Senate Finds 86 Children Died In Care Of Giant For-Profit Foster Care Firm

Two years after a BuzzFeed News investigation, the Senate introduces the Child Welfare and Accountability Act to track foster care contractors.

Senate Finds 86 Children Died In Care Of Giant For-Profit Foster Care Firm, Citing BuzzFeed News

Jeezus…

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Out of options, rural communities turn to charters to keep schooling local 

Nationally, about 44 percent of all charters are professionally managed by either a non-profit Charter Management Organization (CMO) or a for-profit Educational Management Organization (EMO), according to data from 2014-15. Just 19 percent of rural charters are operated by CMOs or EMOs, however, with 81 percent run independently, often by local community groups, based on data from 2009-10. 

In rural places affected by public school consolidation, the argument for keeping a community school through chartering often extends beyond academics. A school can provide a small town with economic benefits, employing residents and consequently helping out local businesses, notes Mara Tieken, an associate professor of education at Bates College in Lewiston, Maine. 

Less tangibly, Professor Tieken and others say, a school can be a powerful force for building relationships between members of the community and giving a town an identity.

…Part of working toward rural sustainability at River Grove and other charters involves nurturing a deeper connection between students and their hometowns through place-based education and involvement with the local community. At River Grove, this means lots of outdoor time and hands-on science lessons to reflect the natural setting of Marine on St. Croix. 

The Sugar Valley Rural Charter School, a community-run school in Loganton, Pa., employs a similar strategy to bolster students’ appreciation of the local farming culture. The charter school, founded by a group of parents in 2000 after the closure of Loganton’s longtime K-12 public school, also teaches the region’s agricultural history to its 485 students.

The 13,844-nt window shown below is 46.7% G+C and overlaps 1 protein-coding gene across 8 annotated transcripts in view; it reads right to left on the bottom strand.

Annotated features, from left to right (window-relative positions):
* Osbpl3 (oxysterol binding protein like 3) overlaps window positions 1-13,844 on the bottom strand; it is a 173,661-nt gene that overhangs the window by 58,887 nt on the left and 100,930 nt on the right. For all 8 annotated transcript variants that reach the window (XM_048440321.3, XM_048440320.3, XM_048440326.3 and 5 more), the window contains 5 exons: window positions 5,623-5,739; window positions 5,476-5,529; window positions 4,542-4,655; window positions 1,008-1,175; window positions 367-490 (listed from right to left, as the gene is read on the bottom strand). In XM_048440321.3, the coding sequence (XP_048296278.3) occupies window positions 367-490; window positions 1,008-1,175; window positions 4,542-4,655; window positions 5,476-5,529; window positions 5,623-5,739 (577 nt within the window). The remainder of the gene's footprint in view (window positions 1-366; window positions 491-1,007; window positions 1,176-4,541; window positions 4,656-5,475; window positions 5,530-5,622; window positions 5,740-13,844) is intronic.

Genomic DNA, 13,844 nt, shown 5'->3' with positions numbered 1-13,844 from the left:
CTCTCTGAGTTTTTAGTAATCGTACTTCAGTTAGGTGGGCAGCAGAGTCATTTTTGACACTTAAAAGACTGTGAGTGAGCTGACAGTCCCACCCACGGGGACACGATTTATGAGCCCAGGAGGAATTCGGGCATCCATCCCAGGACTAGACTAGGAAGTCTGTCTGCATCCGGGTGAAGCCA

…To encourage relationships between students and members of the community, the school has neighbors volunteer to give lessons in areas of expertise such as gardening, baking, and art.

…Back in the days of the traditional public school, she recalls, high school sports were a popular attraction for locals. She’s hopeful that building a new gymnasium and expanding the charter school’s athletic offerings will help rally neighbors around something to root for. 

Out of options, rural communities turn to charters to keep schooling local – CSMonitor.com

hmmmm

Trump, ending DACA, says Congress can save ‘Dreamers.’ Here’s why that’s likely to fail 

U.S. President Donald Trump has ended a program shielding young undocumented immigrants known as “Dreamers” from deportation, passing the buck to Congress. But dysfunction within the Republican caucus and immigration policy clashes across the aisle are throwing legislative alternatives into doubt.

Trump, ending DACA, says Congress can save ‘Dreamers.’ Here’s why that’s likely to fail – World – CBC News

sigh….

Potential Effects of Growing Up With a Smartphone 

What’s the connection between smartphones and the apparent psychological distress this generation is experiencing? For all their power to link kids day and night, social media also exacerbate the age-old teen concern about being left out. Today’s teens may go to fewer parties and spend less time together in person, but when they do congregate, they document their hangouts relentlessly—on Snapchat, Instagram, Facebook. Those not invited to come along are keenly aware of it. Accordingly, the number of teens who feel left out has reached all-time highs across age groups. Like the increase in loneliness, the upswing in feeling left out has been swift and significant.

…Social media levy a psychic tax on the teen doing the posting as well, as she anxiously awaits the affirmation of comments and likes. 

…These more dire consequences for teenage girls could also be rooted in the fact that they’re more likely to experience cyberbullying. Boys tend to bully one another physically, while girls are more likely to do so by undermining a victim’s social status or relationships.

…Adolescence is a key time for developing social skills; as teens spend less time with their friends face-to-face, they have fewer opportunities to practice them. 

Have Smartphones Destroyed a Generation? – The Atlantic

Not ready to jump on board with the alarmist suggestions about how to rip technology out of the hands of tweens but interesting none-the-less.